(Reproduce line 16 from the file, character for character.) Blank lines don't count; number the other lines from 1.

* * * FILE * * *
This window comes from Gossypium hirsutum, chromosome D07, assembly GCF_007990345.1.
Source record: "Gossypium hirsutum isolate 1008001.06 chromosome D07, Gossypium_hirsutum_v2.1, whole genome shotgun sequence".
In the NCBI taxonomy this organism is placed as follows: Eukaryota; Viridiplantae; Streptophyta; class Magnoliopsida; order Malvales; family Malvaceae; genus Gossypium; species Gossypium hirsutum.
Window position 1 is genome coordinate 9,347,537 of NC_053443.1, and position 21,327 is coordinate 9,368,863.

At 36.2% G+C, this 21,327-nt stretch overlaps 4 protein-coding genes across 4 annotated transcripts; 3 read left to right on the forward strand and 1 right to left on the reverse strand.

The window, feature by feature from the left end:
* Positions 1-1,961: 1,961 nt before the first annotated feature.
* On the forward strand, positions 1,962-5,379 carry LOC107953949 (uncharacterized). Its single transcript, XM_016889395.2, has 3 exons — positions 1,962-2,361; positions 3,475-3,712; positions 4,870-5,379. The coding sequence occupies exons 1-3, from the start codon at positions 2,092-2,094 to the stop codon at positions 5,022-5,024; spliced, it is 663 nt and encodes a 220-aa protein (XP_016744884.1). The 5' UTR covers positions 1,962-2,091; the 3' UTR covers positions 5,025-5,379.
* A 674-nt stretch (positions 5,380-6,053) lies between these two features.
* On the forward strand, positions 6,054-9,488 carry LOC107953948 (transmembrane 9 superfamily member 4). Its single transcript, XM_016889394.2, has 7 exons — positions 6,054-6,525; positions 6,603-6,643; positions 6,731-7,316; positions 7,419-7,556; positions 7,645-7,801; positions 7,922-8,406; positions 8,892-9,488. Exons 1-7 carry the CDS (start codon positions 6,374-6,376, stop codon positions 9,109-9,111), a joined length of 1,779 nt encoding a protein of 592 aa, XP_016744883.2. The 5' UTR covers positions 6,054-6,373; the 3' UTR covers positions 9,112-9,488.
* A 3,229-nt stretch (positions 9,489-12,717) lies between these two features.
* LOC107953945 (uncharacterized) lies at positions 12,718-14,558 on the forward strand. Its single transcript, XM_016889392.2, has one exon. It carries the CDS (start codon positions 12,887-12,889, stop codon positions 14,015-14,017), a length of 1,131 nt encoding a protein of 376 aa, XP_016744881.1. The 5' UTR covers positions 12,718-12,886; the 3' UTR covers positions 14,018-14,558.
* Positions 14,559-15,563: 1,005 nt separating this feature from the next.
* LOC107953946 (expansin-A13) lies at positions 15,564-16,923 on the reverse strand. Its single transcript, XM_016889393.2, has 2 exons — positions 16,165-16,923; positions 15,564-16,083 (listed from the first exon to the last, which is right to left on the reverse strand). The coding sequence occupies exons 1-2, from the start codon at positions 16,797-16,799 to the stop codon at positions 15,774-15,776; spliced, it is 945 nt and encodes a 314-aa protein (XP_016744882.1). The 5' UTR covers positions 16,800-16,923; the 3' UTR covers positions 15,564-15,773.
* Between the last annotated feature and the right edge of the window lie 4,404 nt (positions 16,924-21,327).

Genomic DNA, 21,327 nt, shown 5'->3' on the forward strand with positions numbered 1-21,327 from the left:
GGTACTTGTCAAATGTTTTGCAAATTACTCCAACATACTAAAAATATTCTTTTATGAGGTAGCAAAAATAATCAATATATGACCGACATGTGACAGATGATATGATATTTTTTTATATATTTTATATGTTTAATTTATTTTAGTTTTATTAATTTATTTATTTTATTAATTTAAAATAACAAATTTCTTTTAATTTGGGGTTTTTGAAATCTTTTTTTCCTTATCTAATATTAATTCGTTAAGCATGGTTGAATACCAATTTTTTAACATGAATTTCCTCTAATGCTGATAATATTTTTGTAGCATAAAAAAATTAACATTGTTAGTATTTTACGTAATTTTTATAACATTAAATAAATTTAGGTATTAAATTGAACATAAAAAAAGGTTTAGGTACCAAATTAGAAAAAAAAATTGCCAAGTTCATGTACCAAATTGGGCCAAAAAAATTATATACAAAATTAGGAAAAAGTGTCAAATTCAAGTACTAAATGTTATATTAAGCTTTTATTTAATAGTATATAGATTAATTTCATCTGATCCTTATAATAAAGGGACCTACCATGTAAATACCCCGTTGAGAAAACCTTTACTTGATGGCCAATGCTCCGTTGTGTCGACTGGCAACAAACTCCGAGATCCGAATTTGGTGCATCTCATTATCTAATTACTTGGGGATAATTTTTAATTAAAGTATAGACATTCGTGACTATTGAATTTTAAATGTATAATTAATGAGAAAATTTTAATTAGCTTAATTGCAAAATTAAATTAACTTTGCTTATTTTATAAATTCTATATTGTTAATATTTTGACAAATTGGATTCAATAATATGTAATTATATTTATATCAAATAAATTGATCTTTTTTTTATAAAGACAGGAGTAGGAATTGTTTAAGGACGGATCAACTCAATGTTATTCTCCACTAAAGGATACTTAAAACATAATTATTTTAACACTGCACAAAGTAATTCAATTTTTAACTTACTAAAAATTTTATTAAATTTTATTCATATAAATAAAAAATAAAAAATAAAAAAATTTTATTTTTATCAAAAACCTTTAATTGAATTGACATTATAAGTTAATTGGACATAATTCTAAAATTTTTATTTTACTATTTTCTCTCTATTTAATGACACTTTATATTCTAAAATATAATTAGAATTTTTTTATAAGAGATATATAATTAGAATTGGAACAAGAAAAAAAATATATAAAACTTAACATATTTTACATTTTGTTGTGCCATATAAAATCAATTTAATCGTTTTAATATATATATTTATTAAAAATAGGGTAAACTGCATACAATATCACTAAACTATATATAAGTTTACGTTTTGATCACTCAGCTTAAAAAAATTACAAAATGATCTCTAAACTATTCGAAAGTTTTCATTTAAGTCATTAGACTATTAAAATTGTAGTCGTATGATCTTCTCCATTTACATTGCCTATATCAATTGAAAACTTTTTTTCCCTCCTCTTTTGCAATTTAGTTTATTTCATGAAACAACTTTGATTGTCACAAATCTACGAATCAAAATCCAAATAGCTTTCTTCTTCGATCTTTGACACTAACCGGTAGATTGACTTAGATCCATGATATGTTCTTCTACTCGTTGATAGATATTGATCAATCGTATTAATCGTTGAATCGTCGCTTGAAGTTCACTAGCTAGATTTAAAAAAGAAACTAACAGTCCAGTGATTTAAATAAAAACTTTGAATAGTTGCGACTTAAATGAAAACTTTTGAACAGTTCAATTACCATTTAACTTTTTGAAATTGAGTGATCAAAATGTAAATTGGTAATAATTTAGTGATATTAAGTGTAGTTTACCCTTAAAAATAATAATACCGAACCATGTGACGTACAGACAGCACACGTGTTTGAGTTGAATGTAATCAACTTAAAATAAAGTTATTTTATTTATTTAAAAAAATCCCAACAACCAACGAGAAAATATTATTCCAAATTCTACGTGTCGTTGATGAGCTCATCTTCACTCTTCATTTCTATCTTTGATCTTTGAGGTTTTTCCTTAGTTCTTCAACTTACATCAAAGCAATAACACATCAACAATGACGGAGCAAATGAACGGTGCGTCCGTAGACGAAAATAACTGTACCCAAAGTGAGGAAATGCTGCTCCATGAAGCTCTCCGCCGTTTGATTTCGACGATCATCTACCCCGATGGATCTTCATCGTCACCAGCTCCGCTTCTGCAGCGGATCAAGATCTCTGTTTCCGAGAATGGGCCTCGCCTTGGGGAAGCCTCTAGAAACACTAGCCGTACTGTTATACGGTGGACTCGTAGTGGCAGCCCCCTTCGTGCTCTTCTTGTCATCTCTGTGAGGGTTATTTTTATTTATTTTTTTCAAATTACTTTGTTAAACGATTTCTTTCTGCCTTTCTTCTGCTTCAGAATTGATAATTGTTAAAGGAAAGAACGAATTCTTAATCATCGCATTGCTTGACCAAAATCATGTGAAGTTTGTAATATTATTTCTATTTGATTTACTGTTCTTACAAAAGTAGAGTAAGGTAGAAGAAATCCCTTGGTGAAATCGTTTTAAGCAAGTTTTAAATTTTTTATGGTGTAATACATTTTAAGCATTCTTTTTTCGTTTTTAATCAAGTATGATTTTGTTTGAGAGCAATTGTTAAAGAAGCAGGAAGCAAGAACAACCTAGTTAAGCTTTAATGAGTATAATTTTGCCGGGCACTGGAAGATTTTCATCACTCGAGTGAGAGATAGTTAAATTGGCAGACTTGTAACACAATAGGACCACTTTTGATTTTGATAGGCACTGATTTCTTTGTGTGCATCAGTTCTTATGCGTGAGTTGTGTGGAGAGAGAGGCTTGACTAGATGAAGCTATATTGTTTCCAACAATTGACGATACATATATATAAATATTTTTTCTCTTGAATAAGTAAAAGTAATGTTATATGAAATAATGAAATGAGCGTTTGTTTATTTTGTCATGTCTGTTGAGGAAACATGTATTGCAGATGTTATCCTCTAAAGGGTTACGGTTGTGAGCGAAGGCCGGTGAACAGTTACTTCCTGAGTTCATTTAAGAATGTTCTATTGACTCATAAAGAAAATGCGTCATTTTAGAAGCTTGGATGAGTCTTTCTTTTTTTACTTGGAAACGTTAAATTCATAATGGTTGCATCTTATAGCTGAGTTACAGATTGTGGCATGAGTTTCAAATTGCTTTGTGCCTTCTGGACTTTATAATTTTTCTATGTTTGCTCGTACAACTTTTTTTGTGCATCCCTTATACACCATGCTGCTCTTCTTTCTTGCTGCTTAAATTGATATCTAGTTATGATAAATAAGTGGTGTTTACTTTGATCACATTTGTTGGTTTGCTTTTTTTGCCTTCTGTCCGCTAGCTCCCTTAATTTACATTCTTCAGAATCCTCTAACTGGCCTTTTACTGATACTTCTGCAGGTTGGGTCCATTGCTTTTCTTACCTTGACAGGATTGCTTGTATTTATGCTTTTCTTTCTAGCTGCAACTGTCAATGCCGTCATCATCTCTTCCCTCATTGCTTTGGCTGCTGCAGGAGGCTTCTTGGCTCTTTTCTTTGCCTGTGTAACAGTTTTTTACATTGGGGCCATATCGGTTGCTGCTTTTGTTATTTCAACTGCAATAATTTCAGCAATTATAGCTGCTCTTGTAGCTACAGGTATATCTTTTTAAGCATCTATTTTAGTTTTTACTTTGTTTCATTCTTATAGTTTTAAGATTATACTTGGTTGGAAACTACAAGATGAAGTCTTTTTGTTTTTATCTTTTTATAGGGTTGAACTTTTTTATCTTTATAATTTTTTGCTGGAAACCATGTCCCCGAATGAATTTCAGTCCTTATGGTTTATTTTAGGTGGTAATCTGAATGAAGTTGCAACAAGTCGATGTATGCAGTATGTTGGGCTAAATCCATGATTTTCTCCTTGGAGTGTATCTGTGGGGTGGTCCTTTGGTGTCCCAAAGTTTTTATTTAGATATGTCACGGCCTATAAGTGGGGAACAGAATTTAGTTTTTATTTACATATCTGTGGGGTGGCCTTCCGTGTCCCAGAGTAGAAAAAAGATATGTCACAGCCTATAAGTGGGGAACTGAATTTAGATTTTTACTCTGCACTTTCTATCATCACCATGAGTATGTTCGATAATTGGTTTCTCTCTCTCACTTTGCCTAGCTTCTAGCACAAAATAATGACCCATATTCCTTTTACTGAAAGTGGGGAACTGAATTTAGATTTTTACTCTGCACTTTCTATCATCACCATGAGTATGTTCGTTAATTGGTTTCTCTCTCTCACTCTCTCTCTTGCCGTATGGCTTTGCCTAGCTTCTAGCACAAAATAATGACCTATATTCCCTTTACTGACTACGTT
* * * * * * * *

Genomic DNA, 21,327 nt, shown 5'->3' on the forward strand with positions numbered 1-21,327 from the left: